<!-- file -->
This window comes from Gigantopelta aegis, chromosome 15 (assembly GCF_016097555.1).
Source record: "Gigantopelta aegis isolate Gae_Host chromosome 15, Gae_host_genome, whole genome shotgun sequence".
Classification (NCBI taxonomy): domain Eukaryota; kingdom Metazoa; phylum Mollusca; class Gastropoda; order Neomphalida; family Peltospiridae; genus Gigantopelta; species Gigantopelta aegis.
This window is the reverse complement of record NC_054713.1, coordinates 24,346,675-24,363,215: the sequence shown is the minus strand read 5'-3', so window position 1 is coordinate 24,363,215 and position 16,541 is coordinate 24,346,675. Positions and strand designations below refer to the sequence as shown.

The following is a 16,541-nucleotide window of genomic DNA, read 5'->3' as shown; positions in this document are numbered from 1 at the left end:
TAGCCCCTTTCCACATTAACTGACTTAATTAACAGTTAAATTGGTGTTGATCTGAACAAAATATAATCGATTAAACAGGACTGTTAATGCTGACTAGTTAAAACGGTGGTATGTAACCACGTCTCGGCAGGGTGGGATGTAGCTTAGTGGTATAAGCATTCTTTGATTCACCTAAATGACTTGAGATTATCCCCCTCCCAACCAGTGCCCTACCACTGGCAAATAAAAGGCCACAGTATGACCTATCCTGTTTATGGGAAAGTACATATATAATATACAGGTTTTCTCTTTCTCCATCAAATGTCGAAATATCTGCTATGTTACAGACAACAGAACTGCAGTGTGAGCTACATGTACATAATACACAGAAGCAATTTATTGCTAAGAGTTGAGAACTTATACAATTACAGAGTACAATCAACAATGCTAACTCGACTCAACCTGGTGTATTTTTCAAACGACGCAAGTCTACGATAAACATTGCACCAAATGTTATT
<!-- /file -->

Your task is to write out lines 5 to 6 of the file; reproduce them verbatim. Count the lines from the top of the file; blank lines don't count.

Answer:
The following is a 16,541-nucleotide window of genomic DNA, read 5'->3' as shown; positions in this document are numbered from 1 at the left end:
TAGCCCCTTTCCACATTAACTGACTTAATTAACAGTTAAATTGGTGTTGATCTGAACAAAATATAATCGATTAAACAGGACTGTTAATGCTGACTAGTTAAAACGGTGGTATGTAACCACGTCTCGGCAGGGTGGGATGTAGCTTAGTGGTATAAGCATTCTTTGATTCACCTAAATGACTTGAGATTATCCCCCTCCCAACCAGTGCCCTACCACTGGCAAATAAAAGGCCACAGTATGACCTATCCTGTTTATGGGAAAGTACATATATAATATACAGGTTTTCTCTTTCTCCATCAAATGTCGAAATATCTGCTATGTTACAGACAACAGAACTGCAGTGTGAGCTACATGTACATAATACACAGAAGCAATTTATTGCTAAGAGTTGAGAACTTATACAATTACAGAGTACAATCAACAATGCTAACTCGACTCAACCTGGTGTATTTTTCAAACGACGCAAGTCTACGATAAACATTGCACCAAATGTTATT